Monday, March 19, 2018

Six of the Best 776

"Labour under Jeremy Corbyn has more than ever become wedded to centralised statism and a return to the 1970s, whilst the Greens continue to support an anti-growth, anti-free trade agenda. Neither of these positions are compatible with our vision of a liberal Britain." Andy Briggs on the Lib Dem spring conference's rejection of a "progressive alliance".

Kiron Reid explains why the Organisation for Security and Cooperation in Europe has been observing the elections in Russia.

"It has been described as one of the most loving and tender films about England ever made. It’s a picture that’s steeped in nature, in thrall to myth and history; a reaffirmation of the English character, customs and countryside from a time when many viewers may have wondered whether this underpinning had been kicked clean away." Kourosh Ziabari celebrates A Canterbury Tale.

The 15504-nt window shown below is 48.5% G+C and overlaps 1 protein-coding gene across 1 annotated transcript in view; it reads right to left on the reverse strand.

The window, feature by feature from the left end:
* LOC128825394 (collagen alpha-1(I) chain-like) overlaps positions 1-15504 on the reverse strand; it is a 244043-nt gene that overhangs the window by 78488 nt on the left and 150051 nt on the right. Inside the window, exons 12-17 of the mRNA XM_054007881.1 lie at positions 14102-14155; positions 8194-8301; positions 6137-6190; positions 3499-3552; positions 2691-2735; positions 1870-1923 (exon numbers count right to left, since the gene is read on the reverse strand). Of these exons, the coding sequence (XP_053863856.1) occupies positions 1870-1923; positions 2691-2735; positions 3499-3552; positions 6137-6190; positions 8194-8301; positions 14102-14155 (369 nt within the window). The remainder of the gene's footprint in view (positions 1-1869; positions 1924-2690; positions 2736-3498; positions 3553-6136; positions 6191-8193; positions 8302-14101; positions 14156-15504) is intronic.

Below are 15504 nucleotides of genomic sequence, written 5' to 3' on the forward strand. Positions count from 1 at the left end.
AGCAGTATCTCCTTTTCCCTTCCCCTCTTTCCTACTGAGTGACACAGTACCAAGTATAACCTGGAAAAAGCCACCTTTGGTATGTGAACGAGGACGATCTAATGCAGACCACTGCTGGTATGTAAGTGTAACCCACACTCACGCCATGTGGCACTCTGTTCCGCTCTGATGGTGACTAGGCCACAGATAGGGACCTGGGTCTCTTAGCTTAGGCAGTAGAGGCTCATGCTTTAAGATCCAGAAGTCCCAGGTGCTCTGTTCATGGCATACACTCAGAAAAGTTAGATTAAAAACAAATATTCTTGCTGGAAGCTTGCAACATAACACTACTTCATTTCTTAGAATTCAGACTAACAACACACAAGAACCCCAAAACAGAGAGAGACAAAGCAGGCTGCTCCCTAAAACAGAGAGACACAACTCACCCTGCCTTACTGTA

"While Miss Havisham has always been regarded as a bit of a freak, especially in certain productions of the novel in plays and films, her behaviour, while at the far end of the spectrum, also seems understandable." Lorraine Berry asks what this famous Dickens character can teach us about grief.

Jonathan Liew pays tribute to Kevin Pietersen on his retirement: "For all the bad blood and the rancour, all the fraught meetings and snide briefings, the knives in the back and the knives in the front, the essential truth about Pietersen and England was this: they were stronger together, and weaker apart. "

Chris Dale has photographs of the railways of North Devon in the 1960s.

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